One evening a sheikh from Syria and one of his followers appeared in the village and went to the reception room of the ra’is belediya (the mayor) for their right of hospitality. It happened that another sheikh who is well known to this section of the family and often visits it was also present, and it was decided to hold azikr (ritual of chanting the names of God in unison) with the guests. The room was crowded, mostly with young men of Beit Ahmad, but with some senior men as well. Our sheikh opened the ritual as we all sat around the room by asking the local singer to sing some of the hymns in praise of the Prophet Muhammad. The singer has what are commonly regarded as a beautiful voice and phrasing. He began, and the audience shouted out with pleasure at certain finely sung phrases, rocked back and forth, and sang the refrains. Our sheikh began to murmur prayers, until his face screwed up in an expression almost of pain and he began to weep copiously, occasionally giving a huge shout of “Allah” and shuddering violently. In this sea of movement the Syrian sheikh sat motionless and evinced no particular reaction. The singer stopped, and the guest’s follower was invited to take his turn.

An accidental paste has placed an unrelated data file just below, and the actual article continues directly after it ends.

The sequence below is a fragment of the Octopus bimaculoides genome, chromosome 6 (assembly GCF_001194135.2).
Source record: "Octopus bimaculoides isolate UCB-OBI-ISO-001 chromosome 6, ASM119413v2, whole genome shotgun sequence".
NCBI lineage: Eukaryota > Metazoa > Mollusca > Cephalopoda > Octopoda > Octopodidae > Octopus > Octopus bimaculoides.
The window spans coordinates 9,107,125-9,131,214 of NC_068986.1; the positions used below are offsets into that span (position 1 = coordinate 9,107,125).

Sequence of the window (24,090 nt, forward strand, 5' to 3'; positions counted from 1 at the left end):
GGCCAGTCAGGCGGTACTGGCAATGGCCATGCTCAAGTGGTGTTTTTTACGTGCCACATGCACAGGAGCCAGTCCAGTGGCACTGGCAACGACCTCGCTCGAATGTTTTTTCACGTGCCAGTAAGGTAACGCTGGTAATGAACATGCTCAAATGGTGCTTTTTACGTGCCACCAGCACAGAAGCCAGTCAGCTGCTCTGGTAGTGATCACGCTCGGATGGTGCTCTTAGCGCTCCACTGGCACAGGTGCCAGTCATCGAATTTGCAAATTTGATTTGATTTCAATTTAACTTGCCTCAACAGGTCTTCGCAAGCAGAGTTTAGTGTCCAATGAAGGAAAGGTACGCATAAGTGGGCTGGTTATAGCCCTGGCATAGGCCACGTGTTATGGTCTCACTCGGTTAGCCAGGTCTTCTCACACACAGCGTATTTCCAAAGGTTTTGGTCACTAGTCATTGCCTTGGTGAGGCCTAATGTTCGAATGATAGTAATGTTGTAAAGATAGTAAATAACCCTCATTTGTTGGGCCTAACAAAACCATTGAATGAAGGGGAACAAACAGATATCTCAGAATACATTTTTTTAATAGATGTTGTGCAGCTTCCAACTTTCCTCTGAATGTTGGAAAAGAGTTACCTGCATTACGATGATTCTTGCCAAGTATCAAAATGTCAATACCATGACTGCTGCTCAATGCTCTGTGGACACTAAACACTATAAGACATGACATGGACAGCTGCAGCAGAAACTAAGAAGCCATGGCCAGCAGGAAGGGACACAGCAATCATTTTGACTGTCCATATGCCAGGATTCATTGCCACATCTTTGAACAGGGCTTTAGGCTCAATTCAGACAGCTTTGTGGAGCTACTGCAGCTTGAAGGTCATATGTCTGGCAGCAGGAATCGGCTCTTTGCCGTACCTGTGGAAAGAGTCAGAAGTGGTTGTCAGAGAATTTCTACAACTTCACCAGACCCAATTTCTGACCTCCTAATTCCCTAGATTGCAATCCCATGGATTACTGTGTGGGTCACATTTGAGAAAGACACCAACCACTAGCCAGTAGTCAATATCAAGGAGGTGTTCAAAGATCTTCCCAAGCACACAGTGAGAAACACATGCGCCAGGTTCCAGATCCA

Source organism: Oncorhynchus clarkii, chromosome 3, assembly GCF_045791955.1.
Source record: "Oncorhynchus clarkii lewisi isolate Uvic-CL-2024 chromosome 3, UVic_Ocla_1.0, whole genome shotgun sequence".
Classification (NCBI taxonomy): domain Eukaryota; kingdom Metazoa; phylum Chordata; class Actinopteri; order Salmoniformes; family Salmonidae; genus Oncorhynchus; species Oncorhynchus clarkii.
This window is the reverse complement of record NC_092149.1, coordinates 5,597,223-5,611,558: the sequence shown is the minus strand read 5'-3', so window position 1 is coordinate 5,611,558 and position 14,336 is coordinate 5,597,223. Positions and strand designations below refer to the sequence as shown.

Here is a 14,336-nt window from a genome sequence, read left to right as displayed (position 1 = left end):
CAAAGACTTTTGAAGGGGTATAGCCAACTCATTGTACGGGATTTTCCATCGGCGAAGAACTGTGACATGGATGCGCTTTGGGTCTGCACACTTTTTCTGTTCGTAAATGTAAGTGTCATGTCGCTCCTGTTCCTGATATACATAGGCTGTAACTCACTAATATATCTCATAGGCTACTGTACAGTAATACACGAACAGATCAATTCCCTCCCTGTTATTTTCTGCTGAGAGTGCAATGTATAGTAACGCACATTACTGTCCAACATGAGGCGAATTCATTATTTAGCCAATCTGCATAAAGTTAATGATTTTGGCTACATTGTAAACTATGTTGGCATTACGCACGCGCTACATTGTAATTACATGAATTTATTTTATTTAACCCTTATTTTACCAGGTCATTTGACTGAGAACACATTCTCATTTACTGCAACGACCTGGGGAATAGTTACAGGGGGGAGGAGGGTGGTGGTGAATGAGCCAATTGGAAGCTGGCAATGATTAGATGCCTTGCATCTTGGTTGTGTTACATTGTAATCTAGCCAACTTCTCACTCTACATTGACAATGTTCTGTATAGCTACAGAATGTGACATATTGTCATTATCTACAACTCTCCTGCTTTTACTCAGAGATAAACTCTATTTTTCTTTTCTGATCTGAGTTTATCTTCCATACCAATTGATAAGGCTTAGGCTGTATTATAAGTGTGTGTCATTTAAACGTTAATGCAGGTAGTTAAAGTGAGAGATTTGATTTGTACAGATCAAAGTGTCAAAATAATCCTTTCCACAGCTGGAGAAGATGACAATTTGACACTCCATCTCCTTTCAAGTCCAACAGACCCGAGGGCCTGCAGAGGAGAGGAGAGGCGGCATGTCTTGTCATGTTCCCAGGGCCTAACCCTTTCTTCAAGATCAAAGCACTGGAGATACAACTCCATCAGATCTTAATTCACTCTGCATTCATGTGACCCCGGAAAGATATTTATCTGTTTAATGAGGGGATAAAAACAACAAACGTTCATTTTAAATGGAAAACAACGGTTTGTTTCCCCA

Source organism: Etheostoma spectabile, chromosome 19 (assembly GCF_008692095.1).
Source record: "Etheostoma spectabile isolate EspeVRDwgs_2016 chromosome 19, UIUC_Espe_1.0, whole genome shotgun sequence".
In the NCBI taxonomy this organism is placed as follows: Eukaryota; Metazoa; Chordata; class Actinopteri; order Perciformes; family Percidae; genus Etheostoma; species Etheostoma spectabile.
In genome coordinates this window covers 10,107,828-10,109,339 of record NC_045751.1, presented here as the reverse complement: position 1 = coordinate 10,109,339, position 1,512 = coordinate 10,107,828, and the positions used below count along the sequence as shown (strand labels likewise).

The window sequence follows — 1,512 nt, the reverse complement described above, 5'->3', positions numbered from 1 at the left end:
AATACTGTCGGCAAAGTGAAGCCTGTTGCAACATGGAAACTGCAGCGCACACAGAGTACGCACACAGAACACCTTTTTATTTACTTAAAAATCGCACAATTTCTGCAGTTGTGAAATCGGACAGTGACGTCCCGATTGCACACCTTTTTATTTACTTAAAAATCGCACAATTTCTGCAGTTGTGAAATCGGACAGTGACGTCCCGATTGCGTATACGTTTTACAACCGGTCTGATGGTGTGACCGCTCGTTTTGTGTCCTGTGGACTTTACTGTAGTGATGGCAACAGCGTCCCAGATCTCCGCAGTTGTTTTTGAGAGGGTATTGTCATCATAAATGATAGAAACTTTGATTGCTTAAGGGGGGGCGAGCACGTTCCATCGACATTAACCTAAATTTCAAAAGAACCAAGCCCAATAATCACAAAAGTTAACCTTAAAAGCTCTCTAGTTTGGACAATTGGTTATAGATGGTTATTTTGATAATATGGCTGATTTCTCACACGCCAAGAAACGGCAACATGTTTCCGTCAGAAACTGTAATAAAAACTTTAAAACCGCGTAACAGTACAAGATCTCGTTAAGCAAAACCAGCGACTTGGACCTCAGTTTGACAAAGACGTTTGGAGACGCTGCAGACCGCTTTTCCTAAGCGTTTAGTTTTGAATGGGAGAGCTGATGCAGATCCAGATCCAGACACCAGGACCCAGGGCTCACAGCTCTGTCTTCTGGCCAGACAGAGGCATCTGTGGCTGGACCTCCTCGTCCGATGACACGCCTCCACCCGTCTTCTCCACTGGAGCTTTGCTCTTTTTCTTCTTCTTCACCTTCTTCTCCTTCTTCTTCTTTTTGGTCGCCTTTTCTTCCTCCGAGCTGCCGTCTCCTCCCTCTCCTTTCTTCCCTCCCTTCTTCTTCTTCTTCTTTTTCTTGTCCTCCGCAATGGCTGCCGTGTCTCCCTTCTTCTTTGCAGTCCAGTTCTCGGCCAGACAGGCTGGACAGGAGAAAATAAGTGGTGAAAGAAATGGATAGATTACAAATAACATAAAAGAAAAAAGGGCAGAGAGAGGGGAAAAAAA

As soon as he did so, the visiting sheikh was seized with convulsions of the right shoulder and an agonized weeping. His murmurs of ecstasy continued throughout the singing. When it ended everyone stood in the crowded room for the zikr proper. Our sheikh led the proceedings until the visitor interrupted him to change the form and tempo of the chanting and movement. He substituted a far more rapid [517]and complex rhythm and swirled round, darting at different points in the circle with great violence and much shouting of the names of God. One boy of about ten collapsed, jerking and moaning; the mayor himself jumped up and down shouting and twitching, and rounded furiously on those who tried to restrain him; and the ritual eventually collapsed in chaos because the performers could not follow the visitor’s conducting. After a short rest and a sermon on religious values, our sheikh left the room.